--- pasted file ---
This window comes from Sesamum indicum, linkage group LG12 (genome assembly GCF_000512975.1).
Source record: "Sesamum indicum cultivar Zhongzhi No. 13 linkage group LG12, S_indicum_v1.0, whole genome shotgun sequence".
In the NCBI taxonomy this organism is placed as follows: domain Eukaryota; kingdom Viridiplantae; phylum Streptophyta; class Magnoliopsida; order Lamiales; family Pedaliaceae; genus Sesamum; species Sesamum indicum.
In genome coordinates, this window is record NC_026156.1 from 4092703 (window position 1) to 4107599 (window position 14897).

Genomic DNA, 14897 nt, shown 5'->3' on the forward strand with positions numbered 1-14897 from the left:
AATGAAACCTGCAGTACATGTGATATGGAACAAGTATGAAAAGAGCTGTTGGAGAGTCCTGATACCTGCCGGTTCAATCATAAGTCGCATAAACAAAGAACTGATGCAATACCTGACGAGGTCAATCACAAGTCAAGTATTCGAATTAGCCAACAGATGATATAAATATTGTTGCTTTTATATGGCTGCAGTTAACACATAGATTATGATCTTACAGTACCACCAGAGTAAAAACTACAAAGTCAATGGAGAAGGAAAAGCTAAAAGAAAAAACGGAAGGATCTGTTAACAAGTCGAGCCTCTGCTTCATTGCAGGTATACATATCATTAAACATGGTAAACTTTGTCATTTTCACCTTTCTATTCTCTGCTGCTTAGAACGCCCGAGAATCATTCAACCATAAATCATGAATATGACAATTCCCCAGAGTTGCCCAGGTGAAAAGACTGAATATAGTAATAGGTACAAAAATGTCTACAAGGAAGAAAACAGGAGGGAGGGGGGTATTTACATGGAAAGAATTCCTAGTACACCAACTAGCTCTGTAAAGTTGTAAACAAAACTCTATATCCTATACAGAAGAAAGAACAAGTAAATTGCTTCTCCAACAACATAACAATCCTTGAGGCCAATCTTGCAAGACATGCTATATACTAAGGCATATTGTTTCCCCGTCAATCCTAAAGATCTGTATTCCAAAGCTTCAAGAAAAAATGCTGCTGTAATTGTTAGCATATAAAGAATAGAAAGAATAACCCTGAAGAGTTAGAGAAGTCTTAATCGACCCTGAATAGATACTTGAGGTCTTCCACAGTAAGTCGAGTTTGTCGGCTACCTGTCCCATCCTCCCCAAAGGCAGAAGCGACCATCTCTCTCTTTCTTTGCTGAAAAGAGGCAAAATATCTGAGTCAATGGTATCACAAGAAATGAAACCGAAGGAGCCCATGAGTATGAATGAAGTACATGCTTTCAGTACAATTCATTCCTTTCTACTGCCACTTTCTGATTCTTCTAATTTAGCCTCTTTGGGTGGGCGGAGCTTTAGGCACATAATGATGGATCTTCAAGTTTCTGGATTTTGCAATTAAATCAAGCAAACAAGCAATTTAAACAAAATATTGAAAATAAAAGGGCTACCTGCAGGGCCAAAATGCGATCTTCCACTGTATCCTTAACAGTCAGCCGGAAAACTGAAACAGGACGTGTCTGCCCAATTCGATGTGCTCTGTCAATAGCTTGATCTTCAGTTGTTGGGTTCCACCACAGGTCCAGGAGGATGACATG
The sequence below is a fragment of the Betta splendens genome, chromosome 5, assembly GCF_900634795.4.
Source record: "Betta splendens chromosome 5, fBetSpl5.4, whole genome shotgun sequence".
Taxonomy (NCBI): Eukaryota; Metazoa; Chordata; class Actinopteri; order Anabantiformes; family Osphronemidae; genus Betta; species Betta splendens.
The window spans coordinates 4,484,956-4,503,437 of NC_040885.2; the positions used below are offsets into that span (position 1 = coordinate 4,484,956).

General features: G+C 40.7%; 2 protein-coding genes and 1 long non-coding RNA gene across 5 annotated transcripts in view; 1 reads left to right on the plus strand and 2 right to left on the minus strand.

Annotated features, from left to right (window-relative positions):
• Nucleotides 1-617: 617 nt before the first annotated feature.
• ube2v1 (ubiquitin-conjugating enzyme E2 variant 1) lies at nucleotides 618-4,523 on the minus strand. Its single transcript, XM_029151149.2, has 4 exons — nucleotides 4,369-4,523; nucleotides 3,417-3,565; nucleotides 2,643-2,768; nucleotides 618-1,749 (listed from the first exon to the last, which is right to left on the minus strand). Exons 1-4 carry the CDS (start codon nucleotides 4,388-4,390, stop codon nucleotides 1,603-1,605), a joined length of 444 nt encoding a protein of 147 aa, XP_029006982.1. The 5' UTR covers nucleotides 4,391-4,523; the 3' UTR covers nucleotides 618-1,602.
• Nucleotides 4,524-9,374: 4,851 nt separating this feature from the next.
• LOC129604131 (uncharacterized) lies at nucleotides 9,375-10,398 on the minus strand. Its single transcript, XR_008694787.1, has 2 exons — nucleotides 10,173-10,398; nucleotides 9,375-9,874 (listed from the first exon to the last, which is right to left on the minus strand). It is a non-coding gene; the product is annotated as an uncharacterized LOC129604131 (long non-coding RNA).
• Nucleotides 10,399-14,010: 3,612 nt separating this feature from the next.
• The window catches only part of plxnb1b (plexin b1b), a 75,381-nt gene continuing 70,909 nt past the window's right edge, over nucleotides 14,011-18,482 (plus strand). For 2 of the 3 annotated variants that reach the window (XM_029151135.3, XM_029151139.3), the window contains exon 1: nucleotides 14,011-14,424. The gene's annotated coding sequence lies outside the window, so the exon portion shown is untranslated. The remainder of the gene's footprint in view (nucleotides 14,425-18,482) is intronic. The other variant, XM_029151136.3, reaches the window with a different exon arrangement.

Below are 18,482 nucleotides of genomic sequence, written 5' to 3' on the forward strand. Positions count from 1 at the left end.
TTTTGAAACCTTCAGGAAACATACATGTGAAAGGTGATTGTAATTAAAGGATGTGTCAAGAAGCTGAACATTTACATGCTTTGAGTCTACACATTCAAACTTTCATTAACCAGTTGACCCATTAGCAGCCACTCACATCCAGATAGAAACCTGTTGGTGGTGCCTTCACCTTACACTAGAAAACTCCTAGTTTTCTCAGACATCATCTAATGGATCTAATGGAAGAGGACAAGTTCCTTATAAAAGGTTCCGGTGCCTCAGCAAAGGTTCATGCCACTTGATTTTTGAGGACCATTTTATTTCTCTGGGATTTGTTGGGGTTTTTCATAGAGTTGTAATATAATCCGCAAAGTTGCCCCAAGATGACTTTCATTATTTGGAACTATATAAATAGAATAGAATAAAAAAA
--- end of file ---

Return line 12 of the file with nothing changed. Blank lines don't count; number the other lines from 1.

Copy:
Annotated features, from left to right (window-relative positions):